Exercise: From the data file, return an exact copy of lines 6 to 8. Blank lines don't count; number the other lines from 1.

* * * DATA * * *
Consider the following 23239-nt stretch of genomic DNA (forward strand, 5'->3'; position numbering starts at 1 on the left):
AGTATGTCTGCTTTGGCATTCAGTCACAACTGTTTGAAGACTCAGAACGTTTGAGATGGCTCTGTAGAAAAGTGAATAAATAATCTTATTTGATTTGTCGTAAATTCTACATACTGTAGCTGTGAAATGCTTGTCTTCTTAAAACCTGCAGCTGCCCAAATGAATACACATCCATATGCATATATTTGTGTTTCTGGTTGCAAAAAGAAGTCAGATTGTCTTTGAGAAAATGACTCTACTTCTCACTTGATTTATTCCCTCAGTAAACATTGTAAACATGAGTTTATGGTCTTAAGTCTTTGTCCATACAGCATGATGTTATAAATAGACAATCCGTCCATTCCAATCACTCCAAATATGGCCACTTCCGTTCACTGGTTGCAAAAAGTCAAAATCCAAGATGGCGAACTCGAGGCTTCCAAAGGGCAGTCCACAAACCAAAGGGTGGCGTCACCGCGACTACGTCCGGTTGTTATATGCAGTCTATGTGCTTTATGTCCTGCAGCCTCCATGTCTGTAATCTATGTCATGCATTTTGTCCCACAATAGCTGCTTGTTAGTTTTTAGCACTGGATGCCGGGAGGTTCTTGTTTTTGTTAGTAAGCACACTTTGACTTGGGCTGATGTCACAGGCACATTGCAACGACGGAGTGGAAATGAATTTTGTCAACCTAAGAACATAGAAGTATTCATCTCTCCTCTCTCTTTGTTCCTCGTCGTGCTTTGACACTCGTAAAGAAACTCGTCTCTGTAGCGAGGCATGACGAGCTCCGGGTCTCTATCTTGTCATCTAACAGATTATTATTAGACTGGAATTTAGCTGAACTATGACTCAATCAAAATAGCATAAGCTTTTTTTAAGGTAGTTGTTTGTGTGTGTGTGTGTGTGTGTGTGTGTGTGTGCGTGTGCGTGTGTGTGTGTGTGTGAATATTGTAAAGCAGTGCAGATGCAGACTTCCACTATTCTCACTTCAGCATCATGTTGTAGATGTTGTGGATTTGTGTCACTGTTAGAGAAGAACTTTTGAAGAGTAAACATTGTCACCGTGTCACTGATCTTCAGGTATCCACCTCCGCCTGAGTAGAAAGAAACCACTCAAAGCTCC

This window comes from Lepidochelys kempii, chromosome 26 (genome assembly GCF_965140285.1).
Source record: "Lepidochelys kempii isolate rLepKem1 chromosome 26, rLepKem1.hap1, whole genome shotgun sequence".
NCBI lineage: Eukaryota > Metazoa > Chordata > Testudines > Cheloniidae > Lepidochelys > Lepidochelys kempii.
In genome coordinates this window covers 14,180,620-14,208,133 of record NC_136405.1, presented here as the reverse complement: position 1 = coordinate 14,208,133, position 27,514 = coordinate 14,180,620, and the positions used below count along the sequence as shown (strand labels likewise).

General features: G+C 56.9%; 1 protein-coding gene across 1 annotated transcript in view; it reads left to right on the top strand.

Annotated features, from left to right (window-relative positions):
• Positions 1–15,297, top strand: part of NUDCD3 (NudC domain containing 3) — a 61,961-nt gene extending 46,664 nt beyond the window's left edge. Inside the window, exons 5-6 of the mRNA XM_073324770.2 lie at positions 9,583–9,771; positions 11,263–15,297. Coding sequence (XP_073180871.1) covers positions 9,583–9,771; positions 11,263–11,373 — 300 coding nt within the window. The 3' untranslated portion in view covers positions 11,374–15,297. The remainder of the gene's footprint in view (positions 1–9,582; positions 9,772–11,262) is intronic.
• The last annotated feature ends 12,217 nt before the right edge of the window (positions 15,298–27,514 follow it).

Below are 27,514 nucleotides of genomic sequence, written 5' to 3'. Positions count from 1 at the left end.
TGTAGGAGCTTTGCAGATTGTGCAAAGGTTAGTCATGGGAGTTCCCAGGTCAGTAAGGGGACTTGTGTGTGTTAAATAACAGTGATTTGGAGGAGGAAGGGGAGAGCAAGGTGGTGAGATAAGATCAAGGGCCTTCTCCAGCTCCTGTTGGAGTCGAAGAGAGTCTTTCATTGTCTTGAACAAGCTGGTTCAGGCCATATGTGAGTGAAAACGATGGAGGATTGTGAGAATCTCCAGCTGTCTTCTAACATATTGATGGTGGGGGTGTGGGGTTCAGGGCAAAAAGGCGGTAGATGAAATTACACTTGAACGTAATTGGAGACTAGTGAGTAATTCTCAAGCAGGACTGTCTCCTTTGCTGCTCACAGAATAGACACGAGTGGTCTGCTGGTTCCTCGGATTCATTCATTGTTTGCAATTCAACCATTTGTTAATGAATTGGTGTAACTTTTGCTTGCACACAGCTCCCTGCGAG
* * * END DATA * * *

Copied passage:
In genome coordinates this window covers 14,180,620-14,208,133 of record NC_136405.1, presented here as the reverse complement: position 1 = coordinate 14,208,133, position 27,514 = coordinate 14,180,620, and the positions used below count along the sequence as shown (strand labels likewise).

General features: G+C 56.9%; 1 protein-coding gene across 1 annotated transcript in view; it reads left to right on the top strand.

Annotated features, from left to right (window-relative positions):